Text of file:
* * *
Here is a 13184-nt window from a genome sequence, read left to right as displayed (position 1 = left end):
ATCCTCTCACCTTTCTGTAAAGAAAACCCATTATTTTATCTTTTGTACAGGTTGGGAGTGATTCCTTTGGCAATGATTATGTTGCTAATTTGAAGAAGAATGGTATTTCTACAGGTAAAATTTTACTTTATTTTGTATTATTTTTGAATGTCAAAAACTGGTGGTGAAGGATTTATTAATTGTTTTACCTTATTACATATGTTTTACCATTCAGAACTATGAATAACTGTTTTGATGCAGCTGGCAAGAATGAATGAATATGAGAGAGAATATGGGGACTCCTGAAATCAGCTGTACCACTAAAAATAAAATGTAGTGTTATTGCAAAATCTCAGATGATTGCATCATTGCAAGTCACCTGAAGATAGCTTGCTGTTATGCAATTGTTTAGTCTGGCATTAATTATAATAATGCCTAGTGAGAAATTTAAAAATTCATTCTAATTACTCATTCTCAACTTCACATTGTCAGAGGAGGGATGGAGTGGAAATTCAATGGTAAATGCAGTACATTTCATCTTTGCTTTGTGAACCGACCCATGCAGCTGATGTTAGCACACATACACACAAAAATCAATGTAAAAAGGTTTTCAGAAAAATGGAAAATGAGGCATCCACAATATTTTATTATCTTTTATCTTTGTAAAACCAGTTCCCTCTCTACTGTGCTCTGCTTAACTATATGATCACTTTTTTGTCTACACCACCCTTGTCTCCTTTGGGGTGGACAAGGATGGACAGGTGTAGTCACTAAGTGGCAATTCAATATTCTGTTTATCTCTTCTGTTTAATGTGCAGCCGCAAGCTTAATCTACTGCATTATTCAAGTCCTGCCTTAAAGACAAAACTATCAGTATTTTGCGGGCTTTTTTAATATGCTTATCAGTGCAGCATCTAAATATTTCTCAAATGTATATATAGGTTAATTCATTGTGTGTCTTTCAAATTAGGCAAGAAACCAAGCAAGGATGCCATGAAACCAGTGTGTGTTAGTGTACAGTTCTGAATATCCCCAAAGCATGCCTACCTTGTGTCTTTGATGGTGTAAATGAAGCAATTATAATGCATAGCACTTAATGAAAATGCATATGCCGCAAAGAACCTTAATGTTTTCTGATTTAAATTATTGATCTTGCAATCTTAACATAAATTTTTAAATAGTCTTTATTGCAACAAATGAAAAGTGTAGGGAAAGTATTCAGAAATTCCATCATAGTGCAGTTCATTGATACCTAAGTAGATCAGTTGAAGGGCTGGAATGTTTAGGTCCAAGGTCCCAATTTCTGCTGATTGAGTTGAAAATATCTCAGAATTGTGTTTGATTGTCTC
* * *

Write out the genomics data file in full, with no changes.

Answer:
Here is a 13184-nt window from a genome sequence, read left to right as displayed (position 1 = left end):
ATCCTCTCACCTTTCTGTAAAGAAAACCCATTATTTTATCTTTTGTACAGGTTGGGAGTGATTCCTTTGGCAATGATTATGTTGCTAATTTGAAGAAGAATGGTATTTCTACAGGTAAAATTTTACTTTATTTTGTATTATTTTTGAATGTCAAAAACTGGTGGTGAAGGATTTATTAATTGTTTTACCTTATTACATATGTTTTACCATTCAGAACTATGAATAACTGTTTTGATGCAGCTGGCAAGAATGAATGAATATGAGAGAGAATATGGGGACTCCTGAAATCAGCTGTACCACTAAAAATAAAATGTAGTGTTATTGCAAAATCTCAGATGATTGCATCATTGCAAGTCACCTGAAGATAGCTTGCTGTTATGCAATTGTTTAGTCTGGCATTAATTATAATAATGCCTAGTGAGAAATTTAAAAATTCATTCTAATTACTCATTCTCAACTTCACATTGTCAGAGGAGGGATGGAGTGGAAATTCAATGGTAAATGCAGTACATTTCATCTTTGCTTTGTGAACCGACCCATGCAGCTGATGTTAGCACACATACACACAAAAATCAATGTAAAAAGGTTTTCAGAAAAATGGAAAATGAGGCATCCACAATATTTTATTATCTTTTATCTTTGTAAAACCAGTTCCCTCTCTACTGTGCTCTGCTTAACTATATGATCACTTTTTTGTCTACACCACCCTTGTCTCCTTTGGGGTGGACAAGGATGGACAGGTGTAGTCACTAAGTGGCAATTCAATATTCTGTTTATCTCTTCTGTTTAATGTGCAGCCGCAAGCTTAATCTACTGCATTATTCAAGTCCTGCCTTAAAGACAAAACTATCAGTATTTTGCGGGCTTTTTTAATATGCTTATCAGTGCAGCATCTAAATATTTCTCAAATGTATATATAGGTTAATTCATTGTGTGTCTTTCAAATTAGGCAAGAAACCAAGCAAGGATGCCATGAAACCAGTGTGTGTTAGTGTACAGTTCTGAATATCCCCAAAGCATGCCTACCTTGTGTCTTTGATGGTGTAAATGAAGCAATTATAATGCATAGCACTTAATGAAAATGCATATGCCGCAAAGAACCTTAATGTTTTCTGATTTAAATTATTGATCTTGCAATCTTAACATAAATTTTTAAATAGTCTTTATTGCAACAAATGAAAAGTGTAGGGAAAGTATTCAGAAATTCCATCATAGTGCAGTTCATTGATACCTAAGTAGATCAGTTGAAGGGCTGGAATGTTTAGGTCCAAGGTCCCAATTTCTGCTGATTGAGTTGAAAATATCTCAGAATTGTGTTTGATTGTCTC